JanSport, of late, has been trying to recapture some of its glory days when it was a pioneer in backpack design. Part of that initiative is the Cloud Ripper line of four daypacks for on-the-move pursuits, which includes the Talus pack.
Looking like a mini-me version of a full-size backpack, the Talus has a volume of 1,600 cubic inches and includes plenty of bells and whistles, including trekking pole loops, multiple pockets and bungee compression. It’s constructed to withstand the rigors of outdoor travel and has a body of durable nylon fabric, but it weighs just 2 pounds, 10 ounces.
We took the pack on various day hikes, which ranged in mileage from 10 to 16 miles, allowing us to vary what we took on each hike to accommodate the needs for each distance. Once on the trail, we did have to tinker with the various strap adjustments to dial in the fit. The hipbelt rested well on the hips once perfected, and we didn’t have any problems with the straps digging into our shoulders. Both the shoulder straps and hipbelt are made of a lightweight EVA foam, which provided adequate padding. Plus, there are holes in the padding for aeration and to help shave some ounces off the pack’s overall weight. When we were gaining elevation and working up a sweat, they helped expel body heat and disperse moisture.
The pack is designed so a hydration bladder can be slid between the back panel and the pack’s body for extra padding while hiking -- which we found useful and cushiony. The compartment easily accommodated a 70-ounce bladder that we used and was definitely long enough to hold even larger sizes.
In addition to the main compartment of the pack, the Talus has multiple pockets of varying sizes in targeted areas: two zippered pockets in the top lid, as well as smaller mesh ones on the shoulder straps and the hipbelt. Then there is the “versa-wing” pocket system that is situated on either side of the lower portion of the pack’s outer body and continues to wrap around about halfway onto the hipbelt. Each large versa-wing mesh pocket converts into a two-section pocket via a clip and elastic cord system.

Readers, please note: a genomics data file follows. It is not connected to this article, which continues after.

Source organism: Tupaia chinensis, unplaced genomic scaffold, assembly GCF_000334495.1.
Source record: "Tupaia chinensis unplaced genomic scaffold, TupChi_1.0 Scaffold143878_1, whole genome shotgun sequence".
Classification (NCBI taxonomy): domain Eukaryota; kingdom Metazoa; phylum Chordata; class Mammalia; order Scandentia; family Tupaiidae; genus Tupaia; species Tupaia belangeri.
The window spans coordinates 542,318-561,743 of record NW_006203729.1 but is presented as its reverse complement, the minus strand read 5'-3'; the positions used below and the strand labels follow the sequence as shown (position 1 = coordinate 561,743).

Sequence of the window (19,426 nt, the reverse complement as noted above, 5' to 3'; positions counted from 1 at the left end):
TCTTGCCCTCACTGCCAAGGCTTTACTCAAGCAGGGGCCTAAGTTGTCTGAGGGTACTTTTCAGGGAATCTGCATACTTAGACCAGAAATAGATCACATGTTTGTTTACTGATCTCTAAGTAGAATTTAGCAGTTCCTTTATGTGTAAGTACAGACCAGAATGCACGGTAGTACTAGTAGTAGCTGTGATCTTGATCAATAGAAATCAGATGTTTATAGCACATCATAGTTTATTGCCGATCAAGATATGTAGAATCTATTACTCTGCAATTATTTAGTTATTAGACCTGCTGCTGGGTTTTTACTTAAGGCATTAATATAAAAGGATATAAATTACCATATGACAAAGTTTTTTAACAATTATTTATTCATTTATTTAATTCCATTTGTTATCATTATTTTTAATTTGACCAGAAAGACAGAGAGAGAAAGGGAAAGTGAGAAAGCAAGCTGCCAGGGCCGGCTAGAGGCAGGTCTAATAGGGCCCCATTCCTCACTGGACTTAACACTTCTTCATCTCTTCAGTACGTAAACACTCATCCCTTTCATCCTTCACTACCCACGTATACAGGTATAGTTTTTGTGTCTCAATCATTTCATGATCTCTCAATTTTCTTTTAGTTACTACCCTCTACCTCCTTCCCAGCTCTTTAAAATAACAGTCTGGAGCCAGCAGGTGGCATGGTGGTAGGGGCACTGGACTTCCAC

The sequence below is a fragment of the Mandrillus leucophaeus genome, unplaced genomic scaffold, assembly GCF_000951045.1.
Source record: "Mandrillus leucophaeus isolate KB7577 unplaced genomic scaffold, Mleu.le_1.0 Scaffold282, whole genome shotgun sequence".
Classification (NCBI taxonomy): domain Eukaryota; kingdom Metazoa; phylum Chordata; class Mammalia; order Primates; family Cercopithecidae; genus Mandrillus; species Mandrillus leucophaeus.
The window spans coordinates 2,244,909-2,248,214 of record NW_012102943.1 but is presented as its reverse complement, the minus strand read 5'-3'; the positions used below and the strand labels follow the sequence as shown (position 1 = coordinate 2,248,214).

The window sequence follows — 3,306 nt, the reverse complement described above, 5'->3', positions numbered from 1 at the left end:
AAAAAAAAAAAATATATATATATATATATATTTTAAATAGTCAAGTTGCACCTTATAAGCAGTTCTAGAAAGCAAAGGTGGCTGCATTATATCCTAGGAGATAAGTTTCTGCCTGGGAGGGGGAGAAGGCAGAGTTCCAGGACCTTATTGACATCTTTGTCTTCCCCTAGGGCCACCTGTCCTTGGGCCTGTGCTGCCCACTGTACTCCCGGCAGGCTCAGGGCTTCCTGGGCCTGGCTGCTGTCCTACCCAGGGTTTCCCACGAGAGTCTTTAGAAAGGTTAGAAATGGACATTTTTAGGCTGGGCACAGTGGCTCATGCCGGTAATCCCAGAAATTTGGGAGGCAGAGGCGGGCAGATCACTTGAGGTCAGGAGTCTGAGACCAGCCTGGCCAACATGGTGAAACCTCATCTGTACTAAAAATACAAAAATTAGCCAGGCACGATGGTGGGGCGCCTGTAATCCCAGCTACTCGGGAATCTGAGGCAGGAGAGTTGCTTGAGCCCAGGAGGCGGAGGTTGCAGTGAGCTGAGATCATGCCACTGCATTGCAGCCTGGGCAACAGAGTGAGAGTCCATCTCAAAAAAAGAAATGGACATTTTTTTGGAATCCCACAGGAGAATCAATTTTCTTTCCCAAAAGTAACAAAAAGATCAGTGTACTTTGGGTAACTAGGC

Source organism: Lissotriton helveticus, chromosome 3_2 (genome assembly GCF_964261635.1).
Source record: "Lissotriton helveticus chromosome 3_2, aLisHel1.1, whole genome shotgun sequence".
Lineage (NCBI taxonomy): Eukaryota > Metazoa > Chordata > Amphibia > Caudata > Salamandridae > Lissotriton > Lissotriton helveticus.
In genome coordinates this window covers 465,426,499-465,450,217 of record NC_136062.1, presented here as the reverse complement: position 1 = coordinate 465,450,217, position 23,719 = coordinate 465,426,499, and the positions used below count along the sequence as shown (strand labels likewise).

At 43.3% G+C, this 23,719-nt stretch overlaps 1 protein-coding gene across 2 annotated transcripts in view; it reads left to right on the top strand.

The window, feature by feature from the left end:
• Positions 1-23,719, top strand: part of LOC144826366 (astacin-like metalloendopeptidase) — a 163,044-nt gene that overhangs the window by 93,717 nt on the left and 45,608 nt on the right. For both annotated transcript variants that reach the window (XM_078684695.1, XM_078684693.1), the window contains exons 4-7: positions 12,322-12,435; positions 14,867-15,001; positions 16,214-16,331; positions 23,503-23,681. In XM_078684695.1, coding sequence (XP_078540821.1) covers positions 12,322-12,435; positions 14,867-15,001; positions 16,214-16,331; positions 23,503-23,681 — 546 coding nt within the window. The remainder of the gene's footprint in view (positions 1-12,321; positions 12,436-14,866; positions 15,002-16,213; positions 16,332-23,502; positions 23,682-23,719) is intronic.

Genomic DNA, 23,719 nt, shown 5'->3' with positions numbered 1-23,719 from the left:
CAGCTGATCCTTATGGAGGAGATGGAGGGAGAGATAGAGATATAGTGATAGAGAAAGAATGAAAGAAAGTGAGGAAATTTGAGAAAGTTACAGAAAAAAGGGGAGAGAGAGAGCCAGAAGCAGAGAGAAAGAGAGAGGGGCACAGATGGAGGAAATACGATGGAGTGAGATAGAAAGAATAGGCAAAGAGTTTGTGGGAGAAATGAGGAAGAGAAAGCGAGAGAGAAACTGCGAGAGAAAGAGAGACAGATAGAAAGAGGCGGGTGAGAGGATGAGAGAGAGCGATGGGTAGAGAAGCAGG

The main issue we had with the pack revolved around the versa-wing system. To convert one of the mesh pockets into two separate ones you must first pull an elastic cord out of a tube of fabric that runs along the edge of the mesh. Then you connect the cord to a clip that is attached to the pack. Unfortunately, to access the elastic cord you must extract it from a tiny slit in the fabric tube, and the small opening made this difficult. The clip on the side of the pack is also miniscule and difficult to handle, so we’d recommend that the designs be tweaked so that cord and clip are easier to grasp. Also, retailers selling the pack should make sure they point out the clipping mechanism to customers, because the system in not really intuitive.
Also, when the elastic cord was not clipped to the pack, the versa-wing pockets looked like a big floppy mesh compartment that didn’t keep items secure when hiking. Once we clipped the cord to create two pockets, we were able to stash larger things like a base layer and they remained secure, but we wouldn’t suggest putting smaller valuables, like a camera, in them.
Overall, the pack was comfortable and useful, but clearly, the versa-wing pockets need to be improved. Still, it’s good to see the folks at JanSport experimenting and trying to re-establish the company as an innovator in pack design.
SNEWS® Rating: 3.5 hands clapping (1 to 5 hands clapping possible, with 5 clapping hands representing functional and design perfection)
Suggested Retail: $110
For information: www.jansport.com